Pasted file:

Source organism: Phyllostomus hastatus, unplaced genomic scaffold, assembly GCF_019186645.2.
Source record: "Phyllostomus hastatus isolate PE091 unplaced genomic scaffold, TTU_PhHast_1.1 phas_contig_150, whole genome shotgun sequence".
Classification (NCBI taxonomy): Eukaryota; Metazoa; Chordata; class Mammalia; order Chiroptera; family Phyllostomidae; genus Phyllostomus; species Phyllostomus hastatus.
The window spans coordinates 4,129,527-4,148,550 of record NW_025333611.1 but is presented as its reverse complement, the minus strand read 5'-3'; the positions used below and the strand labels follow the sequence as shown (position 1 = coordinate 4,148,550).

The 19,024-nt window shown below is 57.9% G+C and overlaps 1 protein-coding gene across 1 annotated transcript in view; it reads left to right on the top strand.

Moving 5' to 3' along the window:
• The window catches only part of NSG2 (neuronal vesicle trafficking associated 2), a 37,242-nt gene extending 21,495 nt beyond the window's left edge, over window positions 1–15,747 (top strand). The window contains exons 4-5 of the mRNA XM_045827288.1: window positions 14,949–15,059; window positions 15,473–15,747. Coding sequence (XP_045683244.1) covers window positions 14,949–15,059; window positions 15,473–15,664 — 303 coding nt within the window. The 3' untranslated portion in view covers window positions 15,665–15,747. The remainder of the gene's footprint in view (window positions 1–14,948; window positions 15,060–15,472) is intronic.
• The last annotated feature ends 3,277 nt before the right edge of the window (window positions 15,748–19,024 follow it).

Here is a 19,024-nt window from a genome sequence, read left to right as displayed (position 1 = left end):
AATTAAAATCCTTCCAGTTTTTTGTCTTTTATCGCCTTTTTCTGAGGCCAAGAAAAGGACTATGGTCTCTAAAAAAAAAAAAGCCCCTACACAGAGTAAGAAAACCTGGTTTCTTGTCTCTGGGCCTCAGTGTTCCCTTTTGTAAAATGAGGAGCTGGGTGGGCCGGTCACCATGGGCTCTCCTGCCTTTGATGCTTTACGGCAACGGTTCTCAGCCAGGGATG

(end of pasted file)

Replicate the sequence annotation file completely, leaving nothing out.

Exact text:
Source organism: Phyllostomus hastatus, unplaced genomic scaffold, assembly GCF_019186645.2.
Source record: "Phyllostomus hastatus isolate PE091 unplaced genomic scaffold, TTU_PhHast_1.1 phas_contig_150, whole genome shotgun sequence".
Classification (NCBI taxonomy): Eukaryota; Metazoa; Chordata; class Mammalia; order Chiroptera; family Phyllostomidae; genus Phyllostomus; species Phyllostomus hastatus.
The window spans coordinates 4,129,527-4,148,550 of record NW_025333611.1 but is presented as its reverse complement, the minus strand read 5'-3'; the positions used below and the strand labels follow the sequence as shown (position 1 = coordinate 4,148,550).

The 19,024-nt window shown below is 57.9% G+C and overlaps 1 protein-coding gene across 1 annotated transcript in view; it reads left to right on the top strand.

Moving 5' to 3' along the window:
• The window catches only part of NSG2 (neuronal vesicle trafficking associated 2), a 37,242-nt gene extending 21,495 nt beyond the window's left edge, over window positions 1–15,747 (top strand). The window contains exons 4-5 of the mRNA XM_045827288.1: window positions 14,949–15,059; window positions 15,473–15,747. Coding sequence (XP_045683244.1) covers window positions 14,949–15,059; window positions 15,473–15,664 — 303 coding nt within the window. The 3' untranslated portion in view covers window positions 15,665–15,747. The remainder of the gene's footprint in view (window positions 1–14,948; window positions 15,060–15,472) is intronic.
• The last annotated feature ends 3,277 nt before the right edge of the window (window positions 15,748–19,024 follow it).

Here is a 19,024-nt window from a genome sequence, read left to right as displayed (position 1 = left end):
AATTAAAATCCTTCCAGTTTTTTGTCTTTTATCGCCTTTTTCTGAGGCCAAGAAAAGGACTATGGTCTCTAAAAAAAAAAAAGCCCCTACACAGAGTAAGAAAACCTGGTTTCTTGTCTCTGGGCCTCAGTGTTCCCTTTTGTAAAATGAGGAGCTGGGTGGGCCGGTCACCATGGGCTCTCCTGCCTTTGATGCTTTACGGCAACGGTTCTCAGCCAGGGATG